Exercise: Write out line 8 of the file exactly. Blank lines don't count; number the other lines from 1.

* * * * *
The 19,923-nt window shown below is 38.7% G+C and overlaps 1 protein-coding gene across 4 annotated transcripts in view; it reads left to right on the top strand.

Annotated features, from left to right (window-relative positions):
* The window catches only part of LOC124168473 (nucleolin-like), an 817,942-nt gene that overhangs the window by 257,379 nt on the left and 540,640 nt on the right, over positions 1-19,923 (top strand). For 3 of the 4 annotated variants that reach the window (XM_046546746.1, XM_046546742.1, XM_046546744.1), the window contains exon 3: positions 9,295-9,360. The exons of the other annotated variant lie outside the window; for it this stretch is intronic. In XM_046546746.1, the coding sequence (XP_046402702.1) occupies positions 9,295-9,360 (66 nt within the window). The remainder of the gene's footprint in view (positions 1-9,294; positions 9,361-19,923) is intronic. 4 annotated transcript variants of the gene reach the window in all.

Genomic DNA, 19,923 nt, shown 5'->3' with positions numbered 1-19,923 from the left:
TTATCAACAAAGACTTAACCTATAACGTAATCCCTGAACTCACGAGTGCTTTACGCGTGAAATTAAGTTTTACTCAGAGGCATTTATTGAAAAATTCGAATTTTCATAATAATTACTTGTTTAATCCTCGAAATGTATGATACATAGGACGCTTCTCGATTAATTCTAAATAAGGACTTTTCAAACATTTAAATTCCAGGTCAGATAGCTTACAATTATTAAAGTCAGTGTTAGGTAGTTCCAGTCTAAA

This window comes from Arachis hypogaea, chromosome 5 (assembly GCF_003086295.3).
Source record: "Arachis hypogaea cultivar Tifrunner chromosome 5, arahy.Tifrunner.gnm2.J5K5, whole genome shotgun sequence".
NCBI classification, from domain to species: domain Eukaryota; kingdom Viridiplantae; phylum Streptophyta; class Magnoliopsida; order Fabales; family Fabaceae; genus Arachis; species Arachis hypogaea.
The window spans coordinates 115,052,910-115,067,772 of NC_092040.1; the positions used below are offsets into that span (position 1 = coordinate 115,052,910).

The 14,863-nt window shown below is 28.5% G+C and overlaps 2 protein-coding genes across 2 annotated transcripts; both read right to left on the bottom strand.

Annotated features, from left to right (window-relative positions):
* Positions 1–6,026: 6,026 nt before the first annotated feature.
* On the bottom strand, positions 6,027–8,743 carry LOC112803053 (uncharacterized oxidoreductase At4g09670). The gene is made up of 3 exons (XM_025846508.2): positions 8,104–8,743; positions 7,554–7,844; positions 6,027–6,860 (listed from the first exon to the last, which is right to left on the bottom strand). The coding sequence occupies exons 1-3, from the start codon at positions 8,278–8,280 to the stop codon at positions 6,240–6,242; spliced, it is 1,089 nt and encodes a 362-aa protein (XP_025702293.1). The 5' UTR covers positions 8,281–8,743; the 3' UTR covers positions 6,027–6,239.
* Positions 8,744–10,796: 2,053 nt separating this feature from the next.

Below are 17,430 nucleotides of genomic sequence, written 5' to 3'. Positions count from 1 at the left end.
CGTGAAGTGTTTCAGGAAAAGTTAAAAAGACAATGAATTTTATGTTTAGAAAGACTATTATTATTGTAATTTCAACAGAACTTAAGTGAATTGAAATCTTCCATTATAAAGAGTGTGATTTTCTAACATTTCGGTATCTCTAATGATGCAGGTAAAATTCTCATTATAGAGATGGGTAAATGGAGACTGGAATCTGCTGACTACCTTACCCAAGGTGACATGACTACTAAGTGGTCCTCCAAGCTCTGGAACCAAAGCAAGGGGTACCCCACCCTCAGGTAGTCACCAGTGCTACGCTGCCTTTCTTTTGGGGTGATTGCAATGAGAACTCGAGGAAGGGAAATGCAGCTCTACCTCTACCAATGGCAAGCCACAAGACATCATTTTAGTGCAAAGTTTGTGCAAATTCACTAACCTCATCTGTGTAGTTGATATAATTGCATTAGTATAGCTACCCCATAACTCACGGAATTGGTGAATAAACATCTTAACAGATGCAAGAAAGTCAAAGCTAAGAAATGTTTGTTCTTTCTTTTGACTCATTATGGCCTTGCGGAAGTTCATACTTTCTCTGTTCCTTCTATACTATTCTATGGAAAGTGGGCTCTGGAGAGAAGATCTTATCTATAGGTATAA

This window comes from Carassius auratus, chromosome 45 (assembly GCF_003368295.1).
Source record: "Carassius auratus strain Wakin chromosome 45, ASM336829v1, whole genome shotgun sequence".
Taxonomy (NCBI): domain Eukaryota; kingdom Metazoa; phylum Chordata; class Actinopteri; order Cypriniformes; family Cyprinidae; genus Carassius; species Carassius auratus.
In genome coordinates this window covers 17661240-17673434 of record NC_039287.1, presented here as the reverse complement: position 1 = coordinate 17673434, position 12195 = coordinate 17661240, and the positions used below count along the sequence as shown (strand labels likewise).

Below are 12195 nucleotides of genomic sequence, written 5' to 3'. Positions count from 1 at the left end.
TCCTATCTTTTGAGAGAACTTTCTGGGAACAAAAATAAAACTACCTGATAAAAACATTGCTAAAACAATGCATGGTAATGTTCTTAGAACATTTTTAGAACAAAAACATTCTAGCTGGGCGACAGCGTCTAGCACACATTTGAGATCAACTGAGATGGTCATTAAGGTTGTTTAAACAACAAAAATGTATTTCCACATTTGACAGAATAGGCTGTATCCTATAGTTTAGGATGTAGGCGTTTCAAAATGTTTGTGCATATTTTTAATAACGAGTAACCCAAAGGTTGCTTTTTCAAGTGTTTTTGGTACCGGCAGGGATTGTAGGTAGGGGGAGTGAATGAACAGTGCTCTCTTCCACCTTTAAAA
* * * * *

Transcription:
NCBI classification, from domain to species: domain Eukaryota; kingdom Viridiplantae; phylum Streptophyta; class Magnoliopsida; order Fabales; family Fabaceae; genus Arachis; species Arachis hypogaea.